Over the following years, a number of spin-offs were released for the franchise. The first title in the Pokemon Stadium series was released for Nintendo 64, bringing the franchise to 3D. Also released on Nintendo 64, gamers received Hey You, Pikachu !, as well as Pokemon Snap, which has become very popular and is one of the most memorable titles on the console. The Game Boy received Pokemon Pinball, as well as a video game version of the collectible card game. The first feature film of the anime was also released which was a huge success. Showcasing a number of new Pokémon, the movie began to bridge the gap between the original games and the next generation.

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At the end of 1999, Pokemon Gold and Silver were released in Japan. The games would arrive in the United States in 2000. The second generation games took players to a new region and added 100 new creatures to find and capture. Gold and Silver also introduced a number of new features, such as a night and day cycle, Pokémon gender and the ability to spawn, and a friendship system. After initially completing the games, players were able to travel to the region from the original games and were able to experience these games again. A year later, a third version was released, titled Pokemon Crystal, and expanded on the story of gold and silver. The game also gave players the option of choosing the gender of the protagonists for the first time in the series.

In 2002 (2003 in North America), the third generation of the series was released: Pokemon Ruby and sapphire. The games had made their way to the Game Boy Advance and introduced 135 new monsters for players to capture. The games always followed the story of a kid going on an adventure to become a Pokémon master, but also made some improvements. These new features included Pokémon contests, double battles, abilities and natures for each Pokémon, as well as increased EV and IV training. Some complained that Ruby and Sapphire were too similar to previous games, but the features introduced in the games would become important parts of the series. This generation continued the trend of a third title, with the release of Pokemon Emerald, which once again took the original games of this generation and made them better.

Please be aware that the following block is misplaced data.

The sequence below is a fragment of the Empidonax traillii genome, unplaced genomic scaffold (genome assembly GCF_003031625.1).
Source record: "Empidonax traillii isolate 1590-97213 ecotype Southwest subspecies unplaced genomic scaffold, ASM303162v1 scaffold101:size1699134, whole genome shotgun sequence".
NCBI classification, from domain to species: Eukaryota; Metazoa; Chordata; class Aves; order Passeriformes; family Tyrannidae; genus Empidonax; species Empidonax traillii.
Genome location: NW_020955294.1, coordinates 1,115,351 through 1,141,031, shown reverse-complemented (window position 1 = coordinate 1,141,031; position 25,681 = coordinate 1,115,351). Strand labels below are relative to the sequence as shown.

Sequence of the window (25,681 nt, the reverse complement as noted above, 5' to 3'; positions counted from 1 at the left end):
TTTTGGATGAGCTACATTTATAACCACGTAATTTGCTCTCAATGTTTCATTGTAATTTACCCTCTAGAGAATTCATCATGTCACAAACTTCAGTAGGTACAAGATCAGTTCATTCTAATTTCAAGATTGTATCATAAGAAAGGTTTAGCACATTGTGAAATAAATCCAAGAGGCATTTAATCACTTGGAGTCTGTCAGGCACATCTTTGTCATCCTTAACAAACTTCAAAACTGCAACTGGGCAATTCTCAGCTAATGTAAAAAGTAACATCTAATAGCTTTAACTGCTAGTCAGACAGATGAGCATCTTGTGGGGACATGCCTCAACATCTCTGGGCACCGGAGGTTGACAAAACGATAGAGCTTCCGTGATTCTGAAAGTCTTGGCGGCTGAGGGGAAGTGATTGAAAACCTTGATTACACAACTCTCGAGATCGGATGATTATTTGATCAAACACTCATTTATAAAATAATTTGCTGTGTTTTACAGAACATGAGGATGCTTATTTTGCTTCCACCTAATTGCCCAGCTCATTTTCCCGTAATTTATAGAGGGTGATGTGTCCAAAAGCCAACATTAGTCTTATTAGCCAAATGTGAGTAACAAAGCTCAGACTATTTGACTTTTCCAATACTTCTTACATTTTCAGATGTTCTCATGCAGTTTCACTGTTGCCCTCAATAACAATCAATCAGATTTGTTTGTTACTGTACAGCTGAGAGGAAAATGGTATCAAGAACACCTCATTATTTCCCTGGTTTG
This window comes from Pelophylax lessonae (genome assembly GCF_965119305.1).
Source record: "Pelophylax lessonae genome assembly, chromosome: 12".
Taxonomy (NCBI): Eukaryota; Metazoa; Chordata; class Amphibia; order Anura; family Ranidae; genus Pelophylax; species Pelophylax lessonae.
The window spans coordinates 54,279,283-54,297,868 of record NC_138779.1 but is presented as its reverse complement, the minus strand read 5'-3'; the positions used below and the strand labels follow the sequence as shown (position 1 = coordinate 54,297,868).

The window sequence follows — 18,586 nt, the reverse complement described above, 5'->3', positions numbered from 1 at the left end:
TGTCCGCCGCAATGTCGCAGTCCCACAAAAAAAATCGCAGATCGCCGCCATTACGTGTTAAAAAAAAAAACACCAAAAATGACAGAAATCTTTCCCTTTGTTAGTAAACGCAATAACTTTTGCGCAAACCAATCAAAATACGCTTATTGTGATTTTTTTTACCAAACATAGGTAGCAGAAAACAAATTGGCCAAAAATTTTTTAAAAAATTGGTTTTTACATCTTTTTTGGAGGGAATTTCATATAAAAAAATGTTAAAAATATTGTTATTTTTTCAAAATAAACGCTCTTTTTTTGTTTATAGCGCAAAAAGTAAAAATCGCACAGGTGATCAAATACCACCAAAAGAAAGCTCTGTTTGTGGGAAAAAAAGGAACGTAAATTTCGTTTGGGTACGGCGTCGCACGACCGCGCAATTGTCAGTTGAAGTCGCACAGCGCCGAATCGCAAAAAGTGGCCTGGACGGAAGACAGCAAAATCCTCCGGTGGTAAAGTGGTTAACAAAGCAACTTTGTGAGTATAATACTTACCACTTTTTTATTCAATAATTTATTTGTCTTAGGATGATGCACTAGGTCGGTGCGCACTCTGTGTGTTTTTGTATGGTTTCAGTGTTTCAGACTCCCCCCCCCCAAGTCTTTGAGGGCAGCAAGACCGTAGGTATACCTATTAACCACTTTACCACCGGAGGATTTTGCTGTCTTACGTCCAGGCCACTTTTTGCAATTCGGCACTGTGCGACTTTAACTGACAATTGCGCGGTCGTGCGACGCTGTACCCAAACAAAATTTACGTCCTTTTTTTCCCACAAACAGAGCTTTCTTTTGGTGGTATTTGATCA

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With three generations of games to their credit, it was then, in 2004, that Game Freak released the first remakes of the series. Pokemon FireRed and LeafGreen have taken the world of red and blue and made it better with the improvements the series has made over the past 8 years. The Games introduced wireless connectivity to the franchise through a Wireless Adapter for Game Boy Advance that comes with the games.

Between 2004 and 2007, Nintendo continued to find room for more spin-offs. Among these were Pokemon Coliseum and XD, 3D titles that took place in the Orre region. Games has also started to take a different approach to the franchise. The Mystery Dungeon series saw the player transform into Pokémon, while the Ranger series placed players in the role of Rangers roaming the land of Fiore, instead of trainers.